When you play a team that pressures the ball, you have to make them pay by getting easy buckets. If they press, you have to beat the press and convert with your numbers advantage. If they overplay the passing lane, you go back door and get a layup. If they front, you lob over the top. These are not things the Clippers do well. The players are among the less intuitive in the NBA, and the coaching does not emphasize improvisation. As a result, the Sixers pressure creates a win-win. Sometimes it results in a turnover - and even when it doesn't, the Clippers don't make them pay, but rather stubbornly insist on getting into their offense, only now it's with 10 seconds or fewer left on the shot clock. The Clippers did not run a coherent set all game - not once.
Analyzing these generic Clipper games becomes completely pointless on some level. Outrebounded by 20 against the Wizards? What to do, what to do? If only we could find a top 10 career NBA rebounder somewhere who we could insert into the game. As it happens, in this game the difference maker is not Elton Brand, but rather Shaun Livingston. It's one thing to press and double team Brevin Knight and Dan Dickau. But Livingston's handle, and importantly his size, would easily pick apart this type of defense.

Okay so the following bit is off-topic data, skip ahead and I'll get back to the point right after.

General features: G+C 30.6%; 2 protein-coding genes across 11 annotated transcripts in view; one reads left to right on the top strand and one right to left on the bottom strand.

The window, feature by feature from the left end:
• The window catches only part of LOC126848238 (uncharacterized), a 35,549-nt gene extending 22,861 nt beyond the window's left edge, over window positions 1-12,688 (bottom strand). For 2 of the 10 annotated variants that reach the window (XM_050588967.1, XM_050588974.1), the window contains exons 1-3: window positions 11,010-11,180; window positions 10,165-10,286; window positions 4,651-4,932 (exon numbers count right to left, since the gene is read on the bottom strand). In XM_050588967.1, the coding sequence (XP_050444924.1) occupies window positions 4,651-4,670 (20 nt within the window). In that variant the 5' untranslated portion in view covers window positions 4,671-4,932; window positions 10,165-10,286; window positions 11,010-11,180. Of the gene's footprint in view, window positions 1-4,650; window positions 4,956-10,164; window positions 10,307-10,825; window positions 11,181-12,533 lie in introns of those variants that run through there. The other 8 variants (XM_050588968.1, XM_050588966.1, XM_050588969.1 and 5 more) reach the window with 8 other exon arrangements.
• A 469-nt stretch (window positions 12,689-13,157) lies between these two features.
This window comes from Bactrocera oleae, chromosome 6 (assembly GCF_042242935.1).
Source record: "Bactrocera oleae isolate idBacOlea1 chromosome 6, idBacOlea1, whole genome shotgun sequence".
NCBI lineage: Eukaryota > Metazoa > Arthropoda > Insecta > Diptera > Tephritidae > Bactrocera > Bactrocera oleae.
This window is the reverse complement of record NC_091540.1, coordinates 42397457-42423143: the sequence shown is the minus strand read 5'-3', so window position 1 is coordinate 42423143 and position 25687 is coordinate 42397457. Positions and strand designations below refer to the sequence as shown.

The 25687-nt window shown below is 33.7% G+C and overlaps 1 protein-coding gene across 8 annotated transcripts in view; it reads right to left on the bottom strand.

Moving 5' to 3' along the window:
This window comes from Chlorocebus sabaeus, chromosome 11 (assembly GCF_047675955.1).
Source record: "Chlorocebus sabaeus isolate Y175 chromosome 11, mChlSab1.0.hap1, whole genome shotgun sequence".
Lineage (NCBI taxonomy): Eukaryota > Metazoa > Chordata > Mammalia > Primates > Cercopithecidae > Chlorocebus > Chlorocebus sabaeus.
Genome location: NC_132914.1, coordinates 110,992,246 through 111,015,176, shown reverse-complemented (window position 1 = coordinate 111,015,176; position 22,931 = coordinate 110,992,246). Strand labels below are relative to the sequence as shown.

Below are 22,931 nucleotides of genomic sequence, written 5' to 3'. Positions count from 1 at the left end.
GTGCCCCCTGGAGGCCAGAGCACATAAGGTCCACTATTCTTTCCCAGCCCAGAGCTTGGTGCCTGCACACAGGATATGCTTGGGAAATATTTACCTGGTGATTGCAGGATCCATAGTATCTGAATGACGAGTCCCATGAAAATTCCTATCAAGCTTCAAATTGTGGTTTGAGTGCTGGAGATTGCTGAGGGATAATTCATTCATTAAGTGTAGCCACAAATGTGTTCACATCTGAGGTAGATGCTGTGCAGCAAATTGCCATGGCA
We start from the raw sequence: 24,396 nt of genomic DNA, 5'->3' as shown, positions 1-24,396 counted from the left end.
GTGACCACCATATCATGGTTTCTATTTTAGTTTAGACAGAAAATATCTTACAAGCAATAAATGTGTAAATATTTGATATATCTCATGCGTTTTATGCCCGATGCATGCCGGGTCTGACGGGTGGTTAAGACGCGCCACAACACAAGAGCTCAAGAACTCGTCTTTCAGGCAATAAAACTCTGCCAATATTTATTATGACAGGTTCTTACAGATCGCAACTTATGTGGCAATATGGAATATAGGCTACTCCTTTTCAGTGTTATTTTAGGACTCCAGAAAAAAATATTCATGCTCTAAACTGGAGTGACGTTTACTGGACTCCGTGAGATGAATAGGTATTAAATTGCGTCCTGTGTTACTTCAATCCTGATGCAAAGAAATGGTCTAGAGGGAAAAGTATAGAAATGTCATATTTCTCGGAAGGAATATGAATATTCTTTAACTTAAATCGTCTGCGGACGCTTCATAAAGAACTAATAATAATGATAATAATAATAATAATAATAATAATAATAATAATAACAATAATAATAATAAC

But without Brand and Livingston (and Tim Thomas), there was nothing but bad news in this game. Among the low-lights.
- After a season-low 4 points in the first meeting with the Sixers, Chris Kaman posted a season low 5 rebounds in this one. But what's really disconcerting is that he looks like the Kaman of last season. He's distracted, he's jumpy, he's all over the place. In November and December, every defensive rebound was his. Anything he could get to, he got to it. But lately, even when he's in the best position for a rebound he often comes away empty. In this game he got only tow defensive boards in 27 minutes. That just wasn't happening before. And it's not acceptable.
- It was a record tying game for Al Thornton - no Clipper has ever had more than his 10 turnovers in single game. Only a blown call kept Al from getting the record all to himself with 11. Putting your head down and going one on one is a bad idea against a team that is doing a good job on help defense. The Sixers always had a defender in his path, or someone coming from the blind side. He's got to do a better job of recognizing the situation and getting the ball to the open man. That will come with time - but today was a really tough lesson.
- Dan Dickau has apparently forgotten how to shoot. He's now made 15 of his last 50 shots (30%) after going 0 for 4 in this game. Wasn't he supposed to be the point guard who could score? None of his shots tonight were even close.